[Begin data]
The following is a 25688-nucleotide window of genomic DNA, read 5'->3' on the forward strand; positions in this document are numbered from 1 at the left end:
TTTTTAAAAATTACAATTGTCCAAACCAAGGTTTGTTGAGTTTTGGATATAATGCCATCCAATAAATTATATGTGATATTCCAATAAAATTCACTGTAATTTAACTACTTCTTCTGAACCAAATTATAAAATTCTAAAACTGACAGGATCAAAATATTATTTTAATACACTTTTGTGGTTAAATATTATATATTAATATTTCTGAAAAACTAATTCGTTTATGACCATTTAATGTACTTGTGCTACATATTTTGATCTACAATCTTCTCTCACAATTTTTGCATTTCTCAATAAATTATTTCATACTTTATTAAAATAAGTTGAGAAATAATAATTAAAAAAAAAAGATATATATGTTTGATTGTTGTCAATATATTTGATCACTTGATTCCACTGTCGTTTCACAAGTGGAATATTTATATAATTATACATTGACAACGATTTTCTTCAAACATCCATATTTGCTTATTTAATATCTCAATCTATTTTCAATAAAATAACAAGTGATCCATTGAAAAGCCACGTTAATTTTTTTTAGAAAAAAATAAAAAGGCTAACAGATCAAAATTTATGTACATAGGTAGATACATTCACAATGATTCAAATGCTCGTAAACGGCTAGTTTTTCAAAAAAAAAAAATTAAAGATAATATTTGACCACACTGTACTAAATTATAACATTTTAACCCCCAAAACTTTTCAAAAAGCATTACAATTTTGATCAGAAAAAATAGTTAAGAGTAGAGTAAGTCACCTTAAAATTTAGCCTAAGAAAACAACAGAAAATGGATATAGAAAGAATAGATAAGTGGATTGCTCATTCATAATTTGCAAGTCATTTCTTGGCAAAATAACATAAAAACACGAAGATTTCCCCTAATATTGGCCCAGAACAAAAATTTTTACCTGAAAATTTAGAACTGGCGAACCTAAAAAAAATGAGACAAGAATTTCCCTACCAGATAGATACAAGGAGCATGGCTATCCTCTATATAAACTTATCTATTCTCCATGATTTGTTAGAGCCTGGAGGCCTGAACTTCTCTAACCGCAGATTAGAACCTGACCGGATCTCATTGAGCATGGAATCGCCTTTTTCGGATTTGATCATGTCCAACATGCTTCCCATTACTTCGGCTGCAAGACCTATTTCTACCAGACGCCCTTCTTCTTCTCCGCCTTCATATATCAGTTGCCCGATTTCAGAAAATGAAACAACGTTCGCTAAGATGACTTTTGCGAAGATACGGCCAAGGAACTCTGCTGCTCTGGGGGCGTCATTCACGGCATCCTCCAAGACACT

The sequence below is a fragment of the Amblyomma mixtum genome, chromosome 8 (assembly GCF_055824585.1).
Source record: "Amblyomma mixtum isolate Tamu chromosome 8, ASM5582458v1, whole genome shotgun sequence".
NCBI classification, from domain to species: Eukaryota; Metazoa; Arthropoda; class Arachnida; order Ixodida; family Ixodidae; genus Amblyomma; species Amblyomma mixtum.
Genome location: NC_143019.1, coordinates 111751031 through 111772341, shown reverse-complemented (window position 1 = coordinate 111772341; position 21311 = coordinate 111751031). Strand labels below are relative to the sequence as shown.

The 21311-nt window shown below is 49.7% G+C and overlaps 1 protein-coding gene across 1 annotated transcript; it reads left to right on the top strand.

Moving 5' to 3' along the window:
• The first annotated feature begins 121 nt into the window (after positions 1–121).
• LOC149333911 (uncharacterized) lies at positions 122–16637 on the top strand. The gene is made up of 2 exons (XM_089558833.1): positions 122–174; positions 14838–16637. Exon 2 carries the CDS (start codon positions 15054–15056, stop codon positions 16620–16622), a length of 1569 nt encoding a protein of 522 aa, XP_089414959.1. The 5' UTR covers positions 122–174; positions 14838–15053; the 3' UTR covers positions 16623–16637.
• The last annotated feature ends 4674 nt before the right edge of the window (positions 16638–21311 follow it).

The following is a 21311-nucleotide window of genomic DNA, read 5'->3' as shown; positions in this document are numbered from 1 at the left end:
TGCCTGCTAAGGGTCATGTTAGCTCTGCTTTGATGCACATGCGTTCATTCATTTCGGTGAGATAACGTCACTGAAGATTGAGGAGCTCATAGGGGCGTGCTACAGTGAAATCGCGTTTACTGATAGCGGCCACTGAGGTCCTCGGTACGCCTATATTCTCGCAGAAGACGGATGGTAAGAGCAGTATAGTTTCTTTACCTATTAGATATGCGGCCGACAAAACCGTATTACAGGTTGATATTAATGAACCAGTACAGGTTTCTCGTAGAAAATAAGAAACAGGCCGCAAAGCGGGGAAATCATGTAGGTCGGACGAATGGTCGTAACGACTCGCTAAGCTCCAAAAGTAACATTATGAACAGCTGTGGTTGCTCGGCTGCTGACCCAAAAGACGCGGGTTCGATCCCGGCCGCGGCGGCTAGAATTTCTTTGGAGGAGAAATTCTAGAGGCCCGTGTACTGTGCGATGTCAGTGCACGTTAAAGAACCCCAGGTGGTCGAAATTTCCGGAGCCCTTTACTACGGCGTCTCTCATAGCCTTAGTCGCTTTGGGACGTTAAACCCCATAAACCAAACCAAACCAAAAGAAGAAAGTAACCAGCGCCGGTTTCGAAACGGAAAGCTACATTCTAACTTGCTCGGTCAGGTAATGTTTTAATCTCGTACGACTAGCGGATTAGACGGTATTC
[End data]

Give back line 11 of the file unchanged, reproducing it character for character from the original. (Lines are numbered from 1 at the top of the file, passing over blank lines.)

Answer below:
• The last annotated feature ends 4674 nt before the right edge of the window (positions 16638–21311 follow it).